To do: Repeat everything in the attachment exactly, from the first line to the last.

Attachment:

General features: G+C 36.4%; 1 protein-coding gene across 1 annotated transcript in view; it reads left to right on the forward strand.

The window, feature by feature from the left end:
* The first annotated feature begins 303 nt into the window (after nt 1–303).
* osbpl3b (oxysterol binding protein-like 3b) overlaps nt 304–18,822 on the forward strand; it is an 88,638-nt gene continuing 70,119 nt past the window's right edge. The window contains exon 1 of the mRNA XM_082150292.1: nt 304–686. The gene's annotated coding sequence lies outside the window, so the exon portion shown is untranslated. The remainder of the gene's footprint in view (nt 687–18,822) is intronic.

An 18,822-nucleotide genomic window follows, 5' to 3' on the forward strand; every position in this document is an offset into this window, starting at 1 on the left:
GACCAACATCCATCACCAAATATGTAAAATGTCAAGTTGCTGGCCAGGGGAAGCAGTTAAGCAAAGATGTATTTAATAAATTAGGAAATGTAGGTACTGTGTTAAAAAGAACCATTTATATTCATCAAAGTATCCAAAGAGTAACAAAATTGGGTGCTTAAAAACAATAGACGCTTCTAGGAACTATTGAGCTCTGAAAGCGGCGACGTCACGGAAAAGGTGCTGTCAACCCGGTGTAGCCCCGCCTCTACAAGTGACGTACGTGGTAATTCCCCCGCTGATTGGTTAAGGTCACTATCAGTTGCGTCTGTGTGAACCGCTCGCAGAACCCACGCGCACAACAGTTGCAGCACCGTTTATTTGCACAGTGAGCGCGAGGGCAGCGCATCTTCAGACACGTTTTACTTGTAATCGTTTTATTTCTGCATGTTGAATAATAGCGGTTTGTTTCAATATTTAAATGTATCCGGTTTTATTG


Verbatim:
General features: G+C 36.4%; 1 protein-coding gene across 1 annotated transcript in view; it reads left to right on the forward strand.

The window, feature by feature from the left end:
* The first annotated feature begins 303 nt into the window (after nt 1–303).
* osbpl3b (oxysterol binding protein-like 3b) overlaps nt 304–18,822 on the forward strand; it is an 88,638-nt gene continuing 70,119 nt past the window's right edge. The window contains exon 1 of the mRNA XM_082150292.1: nt 304–686. The gene's annotated coding sequence lies outside the window, so the exon portion shown is untranslated. The remainder of the gene's footprint in view (nt 687–18,822) is intronic.

An 18,822-nucleotide genomic window follows, 5' to 3' on the forward strand; every position in this document is an offset into this window, starting at 1 on the left:
GACCAACATCCATCACCAAATATGTAAAATGTCAAGTTGCTGGCCAGGGGAAGCAGTTAAGCAAAGATGTATTTAATAAATTAGGAAATGTAGGTACTGTGTTAAAAAGAACCATTTATATTCATCAAAGTATCCAAAGAGTAACAAAATTGGGTGCTTAAAAACAATAGACGCTTCTAGGAACTATTGAGCTCTGAAAGCGGCGACGTCACGGAAAAGGTGCTGTCAACCCGGTGTAGCCCCGCCTCTACAAGTGACGTACGTGGTAATTCCCCCGCTGATTGGTTAAGGTCACTATCAGTTGCGTCTGTGTGAACCGCTCGCAGAACCCACGCGCACAACAGTTGCAGCACCGTTTATTTGCACAGTGAGCGCGAGGGCAGCGCATCTTCAGACACGTTTTACTTGTAATCGTTTTATTTCTGCATGTTGAATAATAGCGGTTTGTTTCAATATTTAAATGTATCCGGTTTTATTG